Peru’s Highest Court Rules Dissolution of Congress Was Legal
(Bloomberg) -- Peru’s highest court ruled President Martin Vizcarra acted constitutionally when he dissolved Congress last year, clearing up doubts about the legality of the move less than two weeks before the election of a new legislature.
The seven-member Constitutional Court voted 4-3 to reject a lawsuit filed by opposition lawmakers who said the dissolution was illegal, according to video broadcast via the court’s social media Tuesday. All justices agreed that the election of a new Congress must go ahead as scheduled on Jan. 26.
Vizcarra shut down Congress on Sept. 30 and called a fresh vote following months of political gridlock as his administration sparred with the opposition-controlled legislature over measures to fight corruption. A series of graft scandals implicating former presidents, judges and lawmakers has roiled the country over the past few years. The dissolution of Congress, the country’s least popular institution, sent Vizcarra’s approval rating soaring, though opposition parties labeled the move a “coup.”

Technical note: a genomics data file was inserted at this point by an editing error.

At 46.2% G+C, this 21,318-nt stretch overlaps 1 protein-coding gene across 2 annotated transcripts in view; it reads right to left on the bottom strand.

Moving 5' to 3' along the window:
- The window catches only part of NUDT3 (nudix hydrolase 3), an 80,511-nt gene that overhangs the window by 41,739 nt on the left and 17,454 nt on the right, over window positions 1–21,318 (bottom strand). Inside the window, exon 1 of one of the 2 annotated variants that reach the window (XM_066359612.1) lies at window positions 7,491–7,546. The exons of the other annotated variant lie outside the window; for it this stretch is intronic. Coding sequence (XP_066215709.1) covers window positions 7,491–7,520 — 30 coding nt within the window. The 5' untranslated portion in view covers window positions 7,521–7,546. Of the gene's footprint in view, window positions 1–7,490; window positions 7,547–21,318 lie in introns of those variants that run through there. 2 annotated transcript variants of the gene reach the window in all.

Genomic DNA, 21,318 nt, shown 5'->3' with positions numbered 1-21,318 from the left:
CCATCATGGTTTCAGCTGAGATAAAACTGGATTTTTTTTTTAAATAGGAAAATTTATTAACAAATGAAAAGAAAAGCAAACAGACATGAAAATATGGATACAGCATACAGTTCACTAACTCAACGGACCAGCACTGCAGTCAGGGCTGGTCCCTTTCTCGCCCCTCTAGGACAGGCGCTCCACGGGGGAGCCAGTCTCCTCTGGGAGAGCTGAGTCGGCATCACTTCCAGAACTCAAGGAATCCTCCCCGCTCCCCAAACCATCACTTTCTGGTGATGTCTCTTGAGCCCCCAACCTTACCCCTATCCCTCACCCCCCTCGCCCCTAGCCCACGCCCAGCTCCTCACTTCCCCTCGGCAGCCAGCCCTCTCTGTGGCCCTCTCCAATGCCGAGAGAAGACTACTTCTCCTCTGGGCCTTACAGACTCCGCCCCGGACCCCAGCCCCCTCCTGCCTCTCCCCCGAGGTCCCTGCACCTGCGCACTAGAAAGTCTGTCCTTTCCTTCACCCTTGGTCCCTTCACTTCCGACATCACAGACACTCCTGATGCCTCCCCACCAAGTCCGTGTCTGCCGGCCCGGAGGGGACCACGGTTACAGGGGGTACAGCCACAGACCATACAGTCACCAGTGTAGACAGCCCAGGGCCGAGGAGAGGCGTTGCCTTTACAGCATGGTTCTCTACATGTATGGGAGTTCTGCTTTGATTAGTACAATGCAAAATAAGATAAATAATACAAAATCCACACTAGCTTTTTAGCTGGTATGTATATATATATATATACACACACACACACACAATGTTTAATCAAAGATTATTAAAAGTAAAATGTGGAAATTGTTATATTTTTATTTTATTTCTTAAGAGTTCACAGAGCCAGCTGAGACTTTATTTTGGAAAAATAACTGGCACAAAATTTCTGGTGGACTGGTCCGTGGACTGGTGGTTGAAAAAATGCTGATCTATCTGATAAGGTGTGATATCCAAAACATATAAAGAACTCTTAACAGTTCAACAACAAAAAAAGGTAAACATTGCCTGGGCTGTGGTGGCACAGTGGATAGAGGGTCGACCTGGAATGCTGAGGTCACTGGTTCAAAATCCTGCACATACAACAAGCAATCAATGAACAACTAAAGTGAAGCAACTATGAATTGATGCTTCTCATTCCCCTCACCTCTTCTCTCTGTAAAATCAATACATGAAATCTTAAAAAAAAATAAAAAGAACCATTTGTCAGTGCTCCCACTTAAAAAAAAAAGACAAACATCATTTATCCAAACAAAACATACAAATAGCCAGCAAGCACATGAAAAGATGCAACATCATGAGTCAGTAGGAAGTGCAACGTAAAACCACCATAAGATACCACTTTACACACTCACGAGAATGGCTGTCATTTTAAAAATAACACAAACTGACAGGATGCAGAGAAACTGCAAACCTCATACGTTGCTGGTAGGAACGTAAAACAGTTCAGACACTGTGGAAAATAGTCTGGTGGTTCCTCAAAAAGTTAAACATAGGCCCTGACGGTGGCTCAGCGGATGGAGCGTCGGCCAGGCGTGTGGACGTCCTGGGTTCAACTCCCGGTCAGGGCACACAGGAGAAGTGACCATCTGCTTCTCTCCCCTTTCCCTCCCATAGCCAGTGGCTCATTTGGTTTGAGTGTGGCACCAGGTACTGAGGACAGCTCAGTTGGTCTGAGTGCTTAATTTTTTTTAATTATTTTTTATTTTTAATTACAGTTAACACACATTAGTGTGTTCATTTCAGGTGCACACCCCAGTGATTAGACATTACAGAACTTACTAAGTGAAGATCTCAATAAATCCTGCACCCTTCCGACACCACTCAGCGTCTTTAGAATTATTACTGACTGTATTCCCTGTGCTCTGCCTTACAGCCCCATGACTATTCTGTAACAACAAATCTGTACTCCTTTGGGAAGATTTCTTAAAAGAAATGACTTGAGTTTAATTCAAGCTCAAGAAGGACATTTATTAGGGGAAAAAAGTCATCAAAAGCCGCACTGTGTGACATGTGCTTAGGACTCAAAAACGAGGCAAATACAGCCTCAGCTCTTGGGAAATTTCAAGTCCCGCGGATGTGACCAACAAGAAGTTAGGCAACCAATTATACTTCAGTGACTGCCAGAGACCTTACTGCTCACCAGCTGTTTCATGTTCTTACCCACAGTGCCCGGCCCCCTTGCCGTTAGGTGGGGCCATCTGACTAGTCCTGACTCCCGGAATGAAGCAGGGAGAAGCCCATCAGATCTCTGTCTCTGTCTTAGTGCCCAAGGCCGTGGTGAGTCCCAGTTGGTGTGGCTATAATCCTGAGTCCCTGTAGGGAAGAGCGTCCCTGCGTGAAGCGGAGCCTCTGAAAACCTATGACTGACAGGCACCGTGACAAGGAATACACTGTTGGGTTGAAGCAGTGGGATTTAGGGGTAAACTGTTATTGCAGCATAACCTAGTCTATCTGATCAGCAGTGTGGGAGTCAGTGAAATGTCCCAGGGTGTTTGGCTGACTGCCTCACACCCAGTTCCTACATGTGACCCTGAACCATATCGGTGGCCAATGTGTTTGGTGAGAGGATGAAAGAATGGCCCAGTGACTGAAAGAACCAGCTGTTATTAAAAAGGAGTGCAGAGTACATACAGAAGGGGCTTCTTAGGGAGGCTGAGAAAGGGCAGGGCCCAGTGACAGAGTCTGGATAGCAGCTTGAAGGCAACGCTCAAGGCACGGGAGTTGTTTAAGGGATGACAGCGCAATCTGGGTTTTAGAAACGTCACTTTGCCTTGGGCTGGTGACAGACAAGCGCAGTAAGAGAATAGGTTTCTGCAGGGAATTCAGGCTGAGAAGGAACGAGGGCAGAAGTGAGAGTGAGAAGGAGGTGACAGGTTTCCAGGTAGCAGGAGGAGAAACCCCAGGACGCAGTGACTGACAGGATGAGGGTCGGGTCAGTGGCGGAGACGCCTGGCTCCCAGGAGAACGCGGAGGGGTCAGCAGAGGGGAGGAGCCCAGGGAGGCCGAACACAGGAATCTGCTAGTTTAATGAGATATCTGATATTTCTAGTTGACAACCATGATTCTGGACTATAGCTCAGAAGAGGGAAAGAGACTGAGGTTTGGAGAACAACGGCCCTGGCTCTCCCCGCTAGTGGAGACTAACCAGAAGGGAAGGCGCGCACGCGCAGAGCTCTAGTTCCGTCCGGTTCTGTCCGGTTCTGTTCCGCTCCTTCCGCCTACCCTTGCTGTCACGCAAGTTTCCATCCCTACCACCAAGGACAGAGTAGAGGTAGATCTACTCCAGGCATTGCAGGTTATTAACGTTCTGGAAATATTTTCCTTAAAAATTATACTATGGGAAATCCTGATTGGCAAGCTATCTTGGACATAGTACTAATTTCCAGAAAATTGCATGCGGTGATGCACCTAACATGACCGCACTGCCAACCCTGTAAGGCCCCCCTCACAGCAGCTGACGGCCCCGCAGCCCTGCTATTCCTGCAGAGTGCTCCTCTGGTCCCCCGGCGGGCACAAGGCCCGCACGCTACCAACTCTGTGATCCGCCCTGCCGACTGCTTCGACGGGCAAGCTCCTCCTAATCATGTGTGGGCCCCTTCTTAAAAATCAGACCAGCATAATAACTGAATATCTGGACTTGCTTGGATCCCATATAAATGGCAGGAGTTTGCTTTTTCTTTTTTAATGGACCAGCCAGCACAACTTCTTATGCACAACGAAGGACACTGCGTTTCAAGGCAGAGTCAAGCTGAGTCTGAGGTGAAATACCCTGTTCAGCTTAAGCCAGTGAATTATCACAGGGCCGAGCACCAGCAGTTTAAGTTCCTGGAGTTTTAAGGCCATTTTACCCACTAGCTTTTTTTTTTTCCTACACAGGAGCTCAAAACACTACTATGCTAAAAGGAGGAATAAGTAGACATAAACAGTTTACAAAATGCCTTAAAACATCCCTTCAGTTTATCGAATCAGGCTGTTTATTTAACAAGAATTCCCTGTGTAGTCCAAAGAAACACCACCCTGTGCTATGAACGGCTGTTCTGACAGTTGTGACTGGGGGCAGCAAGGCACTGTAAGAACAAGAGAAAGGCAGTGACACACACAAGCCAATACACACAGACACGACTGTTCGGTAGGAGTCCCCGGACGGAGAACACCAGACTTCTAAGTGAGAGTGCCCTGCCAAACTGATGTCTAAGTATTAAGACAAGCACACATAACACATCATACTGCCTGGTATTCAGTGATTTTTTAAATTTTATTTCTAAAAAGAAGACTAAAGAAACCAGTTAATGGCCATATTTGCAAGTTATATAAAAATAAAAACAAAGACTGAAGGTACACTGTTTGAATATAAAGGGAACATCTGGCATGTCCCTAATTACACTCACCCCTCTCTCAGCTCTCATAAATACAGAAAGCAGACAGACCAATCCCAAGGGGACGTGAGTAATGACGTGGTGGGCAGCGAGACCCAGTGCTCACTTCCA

Court President Marianella Ledesma said the dissolution of Congress was a “traumatic” event in the country’s political life, though she considered the move constitutional.
Vizcarra said dissolving Congress eased political tension and helped avoid the sort of mass unrest that’s affected neighboring countries in recent months.
An adverse ruling might have encouraged lawmakers to investigate Vizcarra for dissolving the last Congress. Some former lawmakers seeking re-election say he should be impeached.
Four of the seven justices said Vizcarra was entitled to dissolve Peru’s unicameral Congress after his cabinet lost a no-confidence vote.
Justices will have one week to draft a document explaining their vote, Ledesma said.
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